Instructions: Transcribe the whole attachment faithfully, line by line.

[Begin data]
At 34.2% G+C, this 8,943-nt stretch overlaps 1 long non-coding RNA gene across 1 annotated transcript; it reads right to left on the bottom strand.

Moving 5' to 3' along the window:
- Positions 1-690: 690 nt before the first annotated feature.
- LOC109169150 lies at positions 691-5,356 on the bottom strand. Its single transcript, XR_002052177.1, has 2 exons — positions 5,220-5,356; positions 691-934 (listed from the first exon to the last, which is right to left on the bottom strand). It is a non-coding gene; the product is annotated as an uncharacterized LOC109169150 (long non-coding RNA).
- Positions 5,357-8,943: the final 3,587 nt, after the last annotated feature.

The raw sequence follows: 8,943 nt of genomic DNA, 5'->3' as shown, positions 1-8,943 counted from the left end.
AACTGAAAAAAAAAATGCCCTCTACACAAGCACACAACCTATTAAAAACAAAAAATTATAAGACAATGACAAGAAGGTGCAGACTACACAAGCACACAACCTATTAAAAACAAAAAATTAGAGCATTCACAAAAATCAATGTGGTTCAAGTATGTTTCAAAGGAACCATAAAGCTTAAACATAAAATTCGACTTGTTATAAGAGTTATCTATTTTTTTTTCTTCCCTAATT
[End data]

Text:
At 34.2% G+C, this 8,943-nt stretch overlaps 1 long non-coding RNA gene across 1 annotated transcript; it reads right to left on the bottom strand.

Moving 5' to 3' along the window:
- Positions 1-690: 690 nt before the first annotated feature.
- LOC109169150 lies at positions 691-5,356 on the bottom strand. Its single transcript, XR_002052177.1, has 2 exons — positions 5,220-5,356; positions 691-934 (listed from the first exon to the last, which is right to left on the bottom strand). It is a non-coding gene; the product is annotated as an uncharacterized LOC109169150 (long non-coding RNA).
- Positions 5,357-8,943: the final 3,587 nt, after the last annotated feature.

The raw sequence follows: 8,943 nt of genomic DNA, 5'->3' as shown, positions 1-8,943 counted from the left end.
AACTGAAAAAAAAAATGCCCTCTACACAAGCACACAACCTATTAAAAACAAAAAATTATAAGACAATGACAAGAAGGTGCAGACTACACAAGCACACAACCTATTAAAAACAAAAAATTAGAGCATTCACAAAAATCAATGTGGTTCAAGTATGTTTCAAAGGAACCATAAAGCTTAAACATAAAATTCGACTTGTTATAAGAGTTATCTATTTTTTTTTCTTCCCTAATT